Digital isn’t the death sentence for Newsweek


Digital isn’t the death sentence for Newsweek
By Zan Azlee

JAN 25 — I’ve been looking high and low for the last printed edition of Newsweek since the end of December 2012 all around the Klang Valley, but have been unlucky. I had basically given up, when lo and behold, I see stacks of it two days ago at a newsstand in Kota Kinabalu where I had been shooting a documentary for the past week.

So I bought a couple of copies (who knows, it might become a valuable collector’s item in a couple of years) and sat myself down at a coffee shop to go through it.

Here’s a little bit of backgrounder for those who are not familiar. Newsweek is a news and current affairs magazine that has been around for 79 years, and is a bitter rival of Time. Due to the pressures of technological and market evolution, they have made the decision to cease their print edition and concentrate only on their digital version.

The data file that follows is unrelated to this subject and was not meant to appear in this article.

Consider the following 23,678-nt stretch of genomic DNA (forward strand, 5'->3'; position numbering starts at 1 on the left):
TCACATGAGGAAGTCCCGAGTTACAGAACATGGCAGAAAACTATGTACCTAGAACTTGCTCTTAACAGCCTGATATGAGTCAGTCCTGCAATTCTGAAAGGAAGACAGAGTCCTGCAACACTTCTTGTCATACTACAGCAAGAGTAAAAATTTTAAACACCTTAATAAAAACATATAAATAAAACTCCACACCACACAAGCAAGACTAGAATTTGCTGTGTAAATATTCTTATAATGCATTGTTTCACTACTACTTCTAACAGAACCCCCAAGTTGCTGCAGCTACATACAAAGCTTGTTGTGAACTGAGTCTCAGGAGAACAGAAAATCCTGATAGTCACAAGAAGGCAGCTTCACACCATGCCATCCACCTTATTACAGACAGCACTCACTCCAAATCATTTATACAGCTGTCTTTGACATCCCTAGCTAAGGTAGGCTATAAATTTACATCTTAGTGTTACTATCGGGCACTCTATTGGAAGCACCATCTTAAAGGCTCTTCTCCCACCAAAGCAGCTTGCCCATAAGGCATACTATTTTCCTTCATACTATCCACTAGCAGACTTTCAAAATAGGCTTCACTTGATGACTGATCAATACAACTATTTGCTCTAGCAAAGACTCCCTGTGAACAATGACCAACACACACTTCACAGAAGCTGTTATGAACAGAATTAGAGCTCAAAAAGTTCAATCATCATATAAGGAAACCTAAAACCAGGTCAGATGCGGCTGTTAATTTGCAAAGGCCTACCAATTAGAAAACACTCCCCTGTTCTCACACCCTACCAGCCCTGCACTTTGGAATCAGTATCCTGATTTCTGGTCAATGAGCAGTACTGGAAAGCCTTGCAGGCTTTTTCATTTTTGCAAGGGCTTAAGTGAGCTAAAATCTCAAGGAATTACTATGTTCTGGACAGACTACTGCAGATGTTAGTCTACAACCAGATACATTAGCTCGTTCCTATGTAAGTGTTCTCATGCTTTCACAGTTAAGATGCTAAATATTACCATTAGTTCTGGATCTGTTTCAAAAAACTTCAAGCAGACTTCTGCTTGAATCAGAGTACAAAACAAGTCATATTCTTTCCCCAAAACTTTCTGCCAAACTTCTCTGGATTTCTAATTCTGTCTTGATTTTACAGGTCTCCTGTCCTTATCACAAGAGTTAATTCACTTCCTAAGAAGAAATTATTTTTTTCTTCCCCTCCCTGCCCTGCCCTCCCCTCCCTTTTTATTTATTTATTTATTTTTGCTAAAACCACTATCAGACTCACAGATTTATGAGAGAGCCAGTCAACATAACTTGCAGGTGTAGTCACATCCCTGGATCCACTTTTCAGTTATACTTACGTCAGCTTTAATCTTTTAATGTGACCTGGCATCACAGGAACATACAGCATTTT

This isn’t much of a surprise considering that hundreds of newspapers and magazines have been forced to stop operations because of the dwindling circulation and sales in the Internet age. Newsweek itself had an international circulation of four million copies in 2003. By 2010, this number dropped to 1.5 million. That is definitely a huge drop.

But Newsweek is an institution. Back in the day, they had their own building which was so prominent in the New York City skyline. They were (still is!) a respected journalistic organisation. [Click to read the full article at The Malaysian Insider]


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